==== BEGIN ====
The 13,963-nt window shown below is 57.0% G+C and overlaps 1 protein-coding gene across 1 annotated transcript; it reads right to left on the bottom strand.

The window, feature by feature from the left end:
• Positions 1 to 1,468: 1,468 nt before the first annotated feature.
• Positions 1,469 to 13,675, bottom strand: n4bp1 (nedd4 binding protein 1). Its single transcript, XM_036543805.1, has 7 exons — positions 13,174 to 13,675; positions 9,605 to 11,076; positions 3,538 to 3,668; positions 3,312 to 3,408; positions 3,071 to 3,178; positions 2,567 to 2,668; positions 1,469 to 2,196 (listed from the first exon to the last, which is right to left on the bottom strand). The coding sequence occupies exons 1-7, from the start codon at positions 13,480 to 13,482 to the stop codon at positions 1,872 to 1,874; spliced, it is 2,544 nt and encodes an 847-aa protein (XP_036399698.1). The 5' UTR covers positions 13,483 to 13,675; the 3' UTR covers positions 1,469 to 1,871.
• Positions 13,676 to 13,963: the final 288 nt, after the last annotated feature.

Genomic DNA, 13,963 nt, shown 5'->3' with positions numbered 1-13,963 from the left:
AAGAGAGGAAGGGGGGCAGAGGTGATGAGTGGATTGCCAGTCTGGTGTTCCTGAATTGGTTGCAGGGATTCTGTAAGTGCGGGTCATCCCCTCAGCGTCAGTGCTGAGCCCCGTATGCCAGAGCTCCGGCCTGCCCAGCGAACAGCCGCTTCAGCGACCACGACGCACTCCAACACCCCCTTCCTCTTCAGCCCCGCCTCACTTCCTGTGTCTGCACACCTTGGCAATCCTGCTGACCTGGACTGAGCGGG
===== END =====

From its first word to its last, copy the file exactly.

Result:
The 13,963-nt window shown below is 57.0% G+C and overlaps 1 protein-coding gene across 1 annotated transcript; it reads right to left on the bottom strand.

The window, feature by feature from the left end:
• Positions 1 to 1,468: 1,468 nt before the first annotated feature.
• Positions 1,469 to 13,675, bottom strand: n4bp1 (nedd4 binding protein 1). Its single transcript, XM_036543805.1, has 7 exons — positions 13,174 to 13,675; positions 9,605 to 11,076; positions 3,538 to 3,668; positions 3,312 to 3,408; positions 3,071 to 3,178; positions 2,567 to 2,668; positions 1,469 to 2,196 (listed from the first exon to the last, which is right to left on the bottom strand). The coding sequence occupies exons 1-7, from the start codon at positions 13,480 to 13,482 to the stop codon at positions 1,872 to 1,874; spliced, it is 2,544 nt and encodes an 847-aa protein (XP_036399698.1). The 5' UTR covers positions 13,483 to 13,675; the 3' UTR covers positions 1,469 to 1,871.
• Positions 13,676 to 13,963: the final 288 nt, after the last annotated feature.

Genomic DNA, 13,963 nt, shown 5'->3' with positions numbered 1-13,963 from the left:
AAGAGAGGAAGGGGGGCAGAGGTGATGAGTGGATTGCCAGTCTGGTGTTCCTGAATTGGTTGCAGGGATTCTGTAAGTGCGGGTCATCCCCTCAGCGTCAGTGCTGAGCCCCGTATGCCAGAGCTCCGGCCTGCCCAGCGAACAGCCGCTTCAGCGACCACGACGCACTCCAACACCCCCTTCCTCTTCAGCCCCGCCTCACTTCCTGTGTCTGCACACCTTGGCAATCCTGCTGACCTGGACTGAGCGGG